But the rest of it… I don’t know where to begin, really.

As I look further down the list, I have trouble seeing/feeling any import to any of it. My first impulse is to put me second… After all, with no me, there’s no list. But ranking selfies higher than, say Stephen Shore’s breakfast or Robert Frank’s window seems awfully arrogant. This isn’t a remunerative concern: I don’t sell work (currently, anyway) and don’t rank my photography up there with the masters, but still…

I’d like to say “but still, I’m more important to me than some photograph by some famous photographer,” but I’m not sure that’s true… If I really cared more about me than Stephen Shore, I’d think I’d spend more time taking care of my body, my finances, my mental health, than looking at (or unboxing) photobooks, but the plain fact of it is, I don’t, not really anyway.

Analysis paralysis, indeed.

Bah. Important, shmimportant. Instead of ranking by “important to me,” how about I rank by “I think I could do something with” or “I like to look at” or “I enjoy photographing” or “I shoot the most?” I think this way of thinking may get me somewhere…

And after an hour or so, here’s what I came up with, the Ranking, the Subject, the Me that reacts to these sorts of pictures, and why I photograph them:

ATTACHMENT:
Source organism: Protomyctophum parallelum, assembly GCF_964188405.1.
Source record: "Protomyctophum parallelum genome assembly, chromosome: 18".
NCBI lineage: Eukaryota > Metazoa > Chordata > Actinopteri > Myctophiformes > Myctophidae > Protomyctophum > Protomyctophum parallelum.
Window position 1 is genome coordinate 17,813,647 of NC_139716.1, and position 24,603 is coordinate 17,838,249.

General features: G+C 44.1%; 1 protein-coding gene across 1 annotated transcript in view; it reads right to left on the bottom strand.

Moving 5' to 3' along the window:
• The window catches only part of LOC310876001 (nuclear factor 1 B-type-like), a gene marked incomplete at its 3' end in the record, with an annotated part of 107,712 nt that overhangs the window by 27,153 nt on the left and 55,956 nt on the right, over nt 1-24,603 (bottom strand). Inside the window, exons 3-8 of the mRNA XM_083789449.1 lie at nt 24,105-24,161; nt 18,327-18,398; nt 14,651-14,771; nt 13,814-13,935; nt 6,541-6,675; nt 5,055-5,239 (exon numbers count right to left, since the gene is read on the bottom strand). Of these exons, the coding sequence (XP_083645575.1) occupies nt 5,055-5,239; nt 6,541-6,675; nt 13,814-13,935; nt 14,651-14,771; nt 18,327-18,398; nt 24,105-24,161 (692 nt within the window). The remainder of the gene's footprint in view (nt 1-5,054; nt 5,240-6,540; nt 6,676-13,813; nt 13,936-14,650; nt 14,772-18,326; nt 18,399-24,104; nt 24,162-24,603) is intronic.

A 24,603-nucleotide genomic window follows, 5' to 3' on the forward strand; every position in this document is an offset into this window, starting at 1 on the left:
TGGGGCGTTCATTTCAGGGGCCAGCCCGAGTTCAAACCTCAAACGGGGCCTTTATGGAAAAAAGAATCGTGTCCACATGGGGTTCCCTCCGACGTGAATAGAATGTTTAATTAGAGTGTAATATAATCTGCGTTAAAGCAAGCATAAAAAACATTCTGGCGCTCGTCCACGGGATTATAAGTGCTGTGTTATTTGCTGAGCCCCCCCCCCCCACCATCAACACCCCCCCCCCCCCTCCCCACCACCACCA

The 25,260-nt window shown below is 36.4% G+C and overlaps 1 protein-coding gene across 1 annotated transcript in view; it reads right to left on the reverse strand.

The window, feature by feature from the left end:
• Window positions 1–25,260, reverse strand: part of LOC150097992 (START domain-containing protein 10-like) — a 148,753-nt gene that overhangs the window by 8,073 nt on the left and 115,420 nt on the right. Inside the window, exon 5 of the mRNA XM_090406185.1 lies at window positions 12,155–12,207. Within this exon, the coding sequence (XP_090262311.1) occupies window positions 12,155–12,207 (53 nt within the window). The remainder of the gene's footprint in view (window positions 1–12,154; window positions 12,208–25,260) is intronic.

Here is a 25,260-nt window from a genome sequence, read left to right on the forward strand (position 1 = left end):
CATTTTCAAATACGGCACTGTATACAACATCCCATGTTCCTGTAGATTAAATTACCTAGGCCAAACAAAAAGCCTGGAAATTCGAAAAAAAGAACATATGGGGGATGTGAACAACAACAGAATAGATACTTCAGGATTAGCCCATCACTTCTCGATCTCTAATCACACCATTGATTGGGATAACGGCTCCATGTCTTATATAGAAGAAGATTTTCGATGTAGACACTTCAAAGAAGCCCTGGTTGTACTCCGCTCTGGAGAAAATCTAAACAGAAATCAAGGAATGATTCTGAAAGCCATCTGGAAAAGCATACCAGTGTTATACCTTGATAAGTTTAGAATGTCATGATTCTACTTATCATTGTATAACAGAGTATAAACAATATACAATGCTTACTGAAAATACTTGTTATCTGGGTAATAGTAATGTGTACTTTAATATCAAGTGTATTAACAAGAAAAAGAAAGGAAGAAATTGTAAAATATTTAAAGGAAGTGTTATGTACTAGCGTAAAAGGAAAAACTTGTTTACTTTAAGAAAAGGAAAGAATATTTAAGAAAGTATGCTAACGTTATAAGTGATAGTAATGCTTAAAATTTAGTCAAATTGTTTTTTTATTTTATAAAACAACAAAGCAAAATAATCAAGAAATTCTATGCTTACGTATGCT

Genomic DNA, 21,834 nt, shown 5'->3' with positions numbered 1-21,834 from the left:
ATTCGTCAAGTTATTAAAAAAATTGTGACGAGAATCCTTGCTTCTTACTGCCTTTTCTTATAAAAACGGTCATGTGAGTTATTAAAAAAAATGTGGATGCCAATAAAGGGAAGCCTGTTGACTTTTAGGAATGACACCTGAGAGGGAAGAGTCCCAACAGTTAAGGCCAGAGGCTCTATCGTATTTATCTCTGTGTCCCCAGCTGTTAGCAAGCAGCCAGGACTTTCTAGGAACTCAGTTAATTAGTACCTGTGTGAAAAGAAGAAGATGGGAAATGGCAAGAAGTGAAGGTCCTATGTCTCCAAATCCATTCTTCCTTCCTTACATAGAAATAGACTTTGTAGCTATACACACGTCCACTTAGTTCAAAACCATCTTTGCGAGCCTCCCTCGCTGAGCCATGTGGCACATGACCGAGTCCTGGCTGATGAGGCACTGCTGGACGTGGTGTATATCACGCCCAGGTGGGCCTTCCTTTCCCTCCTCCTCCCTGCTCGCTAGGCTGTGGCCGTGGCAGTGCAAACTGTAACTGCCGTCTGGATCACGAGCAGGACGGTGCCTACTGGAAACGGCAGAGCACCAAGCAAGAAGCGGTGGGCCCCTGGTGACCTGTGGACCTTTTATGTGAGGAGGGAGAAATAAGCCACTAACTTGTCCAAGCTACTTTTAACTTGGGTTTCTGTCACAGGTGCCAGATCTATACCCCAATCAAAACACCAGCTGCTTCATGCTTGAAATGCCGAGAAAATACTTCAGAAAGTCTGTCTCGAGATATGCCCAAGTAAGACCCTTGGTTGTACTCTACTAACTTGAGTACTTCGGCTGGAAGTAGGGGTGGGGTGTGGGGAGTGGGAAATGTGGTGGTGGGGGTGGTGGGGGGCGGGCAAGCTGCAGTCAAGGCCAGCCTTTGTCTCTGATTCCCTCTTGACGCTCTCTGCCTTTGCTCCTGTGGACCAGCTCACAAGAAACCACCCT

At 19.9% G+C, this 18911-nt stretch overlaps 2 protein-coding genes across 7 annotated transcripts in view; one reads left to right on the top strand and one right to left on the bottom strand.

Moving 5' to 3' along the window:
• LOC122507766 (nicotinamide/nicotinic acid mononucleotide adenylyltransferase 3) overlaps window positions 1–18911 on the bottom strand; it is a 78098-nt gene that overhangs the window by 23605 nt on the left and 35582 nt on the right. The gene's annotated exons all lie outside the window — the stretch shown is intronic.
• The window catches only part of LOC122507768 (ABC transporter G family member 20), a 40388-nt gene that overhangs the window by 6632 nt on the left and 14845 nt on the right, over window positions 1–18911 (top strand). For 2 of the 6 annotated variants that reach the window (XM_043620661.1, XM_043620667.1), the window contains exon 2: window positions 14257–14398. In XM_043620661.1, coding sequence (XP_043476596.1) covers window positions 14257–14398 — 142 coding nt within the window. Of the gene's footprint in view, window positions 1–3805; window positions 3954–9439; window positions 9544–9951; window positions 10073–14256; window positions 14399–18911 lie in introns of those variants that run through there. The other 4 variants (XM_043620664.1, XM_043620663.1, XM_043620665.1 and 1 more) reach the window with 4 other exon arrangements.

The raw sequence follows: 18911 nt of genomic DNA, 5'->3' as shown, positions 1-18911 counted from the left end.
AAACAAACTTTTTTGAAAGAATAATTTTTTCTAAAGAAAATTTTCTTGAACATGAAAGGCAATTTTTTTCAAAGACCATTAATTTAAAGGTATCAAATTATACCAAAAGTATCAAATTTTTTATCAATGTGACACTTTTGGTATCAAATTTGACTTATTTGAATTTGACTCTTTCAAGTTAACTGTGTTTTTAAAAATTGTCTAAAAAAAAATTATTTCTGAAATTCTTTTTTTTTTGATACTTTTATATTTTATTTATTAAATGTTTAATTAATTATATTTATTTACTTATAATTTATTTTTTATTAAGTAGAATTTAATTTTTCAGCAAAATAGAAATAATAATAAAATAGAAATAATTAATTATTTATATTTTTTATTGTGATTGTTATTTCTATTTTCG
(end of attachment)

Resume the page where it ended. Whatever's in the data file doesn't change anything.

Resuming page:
1. Hana, Friends, FamilyRelational – Such people are important to me. And, anyway, what kind of jerk would I be if I ranked anything above my darling, adorable wife?
  2. Places I Remember (even if I don’t)Synaesthetic – could play a role in a project
  3. Streetscapes in Older TownsAesthetic – could play a role in a project
  4. Empty/Quiet SpacesAesthetic – quiet is important to me
  5. Strangers Doing ThingsRelational – could play a role in a project
  6. Out the Window/Through Dirty WindowsAesthetic – such pictures suggest something, maybe
  7. The Back of ThingsSynaesthetic – could play a role in a project